Wildlife parks welcomes Fota-genic new baby giraffe

Wildlife parks welcomes Fota-genic new baby giraffe
The new baby female giraffe calf at Fota Wildlife Park. Pic: Darragh Kane

FOTA Wildlife Park has confirmed the latest addition to its herd after a baby female giraffe calf was born last week.

The new arrival landed on Tuesday, April 18, joining the 12-strong herd of Rothschild giraffes currently residing at the park.

The calf is now strong enough to join her mother Sapphire in the giraffe house enclosure, which is visible to the public, for short periods of time.

Born to father Tadhg, the calf is 15-year-old mother Sapphire's sixth. She originally came to Fota from Edinburgh in 2006 and has been sponsored by Joely Campbell from Ayr, Scotland in the time since.

Aidan Rafferty, lead warden of the hoof stock section at Fota Wildlife Park, welcomed the new arrival.

"This young female is a very important addition to our herd and we are delighted that our captive breeding programme run with the European Endangered Species Programme has been such a success as there are fewer than 670 Rothschild giraffes left in the wild.

"We hope that the birth of this little one will help raise awareness of the plight of giraffes as a species."

In 2010, the species was named as endangered by the International Union for the Conservation of Nature, adding to the growing number of species under threat of extinction worldwide.

Of the nine recognised species of giraffe, it is the second most endangered.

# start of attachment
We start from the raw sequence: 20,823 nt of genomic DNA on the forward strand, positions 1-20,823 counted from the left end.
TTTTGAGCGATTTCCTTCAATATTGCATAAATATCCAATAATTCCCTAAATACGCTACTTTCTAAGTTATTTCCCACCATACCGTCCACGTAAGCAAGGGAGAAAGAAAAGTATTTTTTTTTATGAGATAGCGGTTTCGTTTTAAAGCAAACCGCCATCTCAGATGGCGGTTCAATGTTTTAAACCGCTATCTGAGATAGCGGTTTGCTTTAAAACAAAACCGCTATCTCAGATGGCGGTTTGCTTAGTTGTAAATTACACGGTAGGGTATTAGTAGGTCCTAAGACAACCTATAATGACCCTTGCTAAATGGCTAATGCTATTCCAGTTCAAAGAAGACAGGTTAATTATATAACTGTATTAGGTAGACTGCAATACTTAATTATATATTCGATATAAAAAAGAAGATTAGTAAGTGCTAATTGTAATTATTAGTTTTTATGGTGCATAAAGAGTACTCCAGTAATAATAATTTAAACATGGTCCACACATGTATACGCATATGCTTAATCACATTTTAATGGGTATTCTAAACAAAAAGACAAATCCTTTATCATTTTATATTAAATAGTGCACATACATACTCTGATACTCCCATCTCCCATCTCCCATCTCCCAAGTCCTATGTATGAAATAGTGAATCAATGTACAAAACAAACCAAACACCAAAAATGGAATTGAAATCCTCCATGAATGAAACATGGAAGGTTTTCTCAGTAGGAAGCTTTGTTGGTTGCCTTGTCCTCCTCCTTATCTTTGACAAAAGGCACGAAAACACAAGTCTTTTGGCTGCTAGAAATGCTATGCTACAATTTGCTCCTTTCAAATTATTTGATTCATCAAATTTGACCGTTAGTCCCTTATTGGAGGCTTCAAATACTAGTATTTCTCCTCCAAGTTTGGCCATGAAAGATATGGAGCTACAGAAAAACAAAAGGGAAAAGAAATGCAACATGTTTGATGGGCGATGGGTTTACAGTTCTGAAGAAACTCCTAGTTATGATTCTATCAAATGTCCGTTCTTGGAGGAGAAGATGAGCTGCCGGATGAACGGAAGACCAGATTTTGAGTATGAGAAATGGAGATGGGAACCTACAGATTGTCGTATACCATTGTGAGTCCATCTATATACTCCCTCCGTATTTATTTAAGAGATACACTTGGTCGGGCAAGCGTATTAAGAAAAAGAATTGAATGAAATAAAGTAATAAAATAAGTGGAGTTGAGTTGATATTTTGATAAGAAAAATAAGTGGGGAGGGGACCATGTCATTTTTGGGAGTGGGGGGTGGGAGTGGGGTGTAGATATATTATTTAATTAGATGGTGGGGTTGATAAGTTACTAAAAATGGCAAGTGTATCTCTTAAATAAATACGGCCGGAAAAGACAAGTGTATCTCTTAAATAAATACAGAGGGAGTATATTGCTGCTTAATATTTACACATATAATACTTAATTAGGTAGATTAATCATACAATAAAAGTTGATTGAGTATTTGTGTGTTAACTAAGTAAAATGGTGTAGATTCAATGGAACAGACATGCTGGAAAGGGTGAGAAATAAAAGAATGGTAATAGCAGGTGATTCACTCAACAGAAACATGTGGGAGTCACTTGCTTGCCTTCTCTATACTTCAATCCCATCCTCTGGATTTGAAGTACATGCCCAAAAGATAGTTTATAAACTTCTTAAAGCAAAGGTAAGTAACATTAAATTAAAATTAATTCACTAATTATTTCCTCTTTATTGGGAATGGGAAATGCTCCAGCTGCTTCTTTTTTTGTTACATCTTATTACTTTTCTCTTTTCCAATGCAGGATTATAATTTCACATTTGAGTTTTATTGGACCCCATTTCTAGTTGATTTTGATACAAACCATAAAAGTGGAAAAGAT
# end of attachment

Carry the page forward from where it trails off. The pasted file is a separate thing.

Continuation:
Historically, it ranges across western Kenya, Uganda and southern Sudan, with the vast majority of those in its homerange eliminated. A few small and isolated populations have survived, with 60% of its remaining population currently living in Kenya.

Fota Wildlife Park has been instrumental in facilitating research into the Rothschild's behaviour and ecology in captivity, helping to provide information about key ecological and habitat requirements necessary for the development and implementation of meaningful conservation initiatives.

In the coming weeks, Fota staff expect the new calf to join the herd on the African Savannah paddock, which is also home to ostrich, zebra and scimitar-horned oryx.

The park is appealing to the general public to give the baby giraffe an Irish name.

The winning entrant will be rewarded with a year-long conservation membership to the park, with full details and entry forms available on www.fotawildlife.ie.

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